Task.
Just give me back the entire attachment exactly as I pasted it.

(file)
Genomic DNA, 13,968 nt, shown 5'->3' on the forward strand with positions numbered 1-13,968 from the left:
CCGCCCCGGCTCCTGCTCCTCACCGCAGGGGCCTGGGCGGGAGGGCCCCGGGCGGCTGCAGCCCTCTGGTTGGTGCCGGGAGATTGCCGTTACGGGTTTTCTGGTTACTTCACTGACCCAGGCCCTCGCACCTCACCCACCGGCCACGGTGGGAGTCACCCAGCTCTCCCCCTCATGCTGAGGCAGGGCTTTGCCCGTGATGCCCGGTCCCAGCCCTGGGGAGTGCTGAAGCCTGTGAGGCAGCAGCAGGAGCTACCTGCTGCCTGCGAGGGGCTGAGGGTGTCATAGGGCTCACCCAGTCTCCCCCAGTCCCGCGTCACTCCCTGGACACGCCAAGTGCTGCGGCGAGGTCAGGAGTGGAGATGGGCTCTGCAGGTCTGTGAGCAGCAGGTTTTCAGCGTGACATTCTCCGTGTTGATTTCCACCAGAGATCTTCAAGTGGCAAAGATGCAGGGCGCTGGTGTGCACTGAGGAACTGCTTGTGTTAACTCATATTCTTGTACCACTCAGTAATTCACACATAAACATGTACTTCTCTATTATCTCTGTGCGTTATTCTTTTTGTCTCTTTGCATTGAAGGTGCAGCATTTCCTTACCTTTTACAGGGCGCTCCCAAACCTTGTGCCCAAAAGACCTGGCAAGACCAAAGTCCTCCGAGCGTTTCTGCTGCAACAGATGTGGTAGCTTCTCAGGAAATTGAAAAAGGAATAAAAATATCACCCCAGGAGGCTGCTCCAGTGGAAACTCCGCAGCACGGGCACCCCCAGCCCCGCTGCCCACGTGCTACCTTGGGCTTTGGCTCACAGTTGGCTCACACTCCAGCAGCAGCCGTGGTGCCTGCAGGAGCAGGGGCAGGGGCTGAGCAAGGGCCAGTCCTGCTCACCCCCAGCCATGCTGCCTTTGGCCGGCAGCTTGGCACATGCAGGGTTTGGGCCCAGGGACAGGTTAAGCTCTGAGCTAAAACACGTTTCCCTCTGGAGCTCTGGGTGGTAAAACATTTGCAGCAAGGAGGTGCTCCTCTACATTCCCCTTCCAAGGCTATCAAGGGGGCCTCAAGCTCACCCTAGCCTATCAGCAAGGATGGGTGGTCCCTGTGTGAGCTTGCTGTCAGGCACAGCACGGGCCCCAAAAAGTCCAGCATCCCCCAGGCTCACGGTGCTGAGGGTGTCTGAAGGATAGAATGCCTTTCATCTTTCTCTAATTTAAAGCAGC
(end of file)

Genomic DNA, 13,968 nt, shown 5'->3' on the forward strand with positions numbered 1-13,968 from the left:
CCGCCCCGGCTCCTGCTCCTCACCGCAGGGGCCTGGGCGGGAGGGCCCCGGGCGGCTGCAGCCCTCTGGTTGGTGCCGGGAGATTGCCGTTACGGGTTTTCTGGTTACTTCACTGACCCAGGCCCTCGCACCTCACCCACCGGCCACGGTGGGAGTCACCCAGCTCTCCCCCTCATGCTGAGGCAGGGCTTTGCCCGTGATGCCCGGTCCCAGCCCTGGGGAGTGCTGAAGCCTGTGAGGCAGCAGCAGGAGCTACCTGCTGCCTGCGAGGGGCTGAGGGTGTCATAGGGCTCACCCAGTCTCCCCCAGTCCCGCGTCACTCCCTGGACACGCCAAGTGCTGCGGCGAGGTCAGGAGTGGAGATGGGCTCTGCAGGTCTGTGAGCAGCAGGTTTTCAGCGTGACATTCTCCGTGTTGATTTCCACCAGAGATCTTCAAGTGGCAAAGATGCAGGGCGCTGGTGTGCACTGAGGAACTGCTTGTGTTAACTCATATTCTTGTACCACTCAGTAATTCACACATAAACATGTACTTCTCTATTATCTCTGTGCGTTATTCTTTTTGTCTCTTTGCATTGAAGGTGCAGCATTTCCTTACCTTTTACAGGGCGCTCCCAAACCTTGTGCCCAAAAGACCTGGCAAGACCAAAGTCCTCCGAGCGTTTCTGCTGCAACAGATGTGGTAGCTTCTCAGGAAATTGAAAAAGGAATAAAAATATCACCCCAGGAGGCTGCTCCAGTGGAAACTCCGCAGCACGGGCACCCCCAGCCCCGCTGCCCACGTGCTACCTTGGGCTTTGGCTCACAGTTGGCTCACACTCCAGCAGCAGCCGTGGTGCCTGCAGGAGCAGGGGCAGGGGCTGAGCAAGGGCCAGTCCTGCTCACCCCCAGCCATGCTGCCTTTGGCCGGCAGCTTGGCACATGCAGGGTTTGGGCCCAGGGACAGGTTAAGCTCTGAGCTAAAACACGTTTCCCTCTGGAGCTCTGGGTGGTAAAACATTTGCAGCAAGGAGGTGCTCCTCTACATTCCCCTTCCAAGGCTATCAAGGGGGCCTCAAGCTCACCCTAGCCTATCAGCAAGGATGGGTGGTCCCTGTGTGAGCTTGCTGTCAGGCACAGCACGGGCCCCAAAAAGTCCAGCATCCCCCAGGCTCACGGTGCTGAGGGTGTCTGAAGGATAGAATGCCTTTCATCTTTCTCTAATTTAAAGCAGC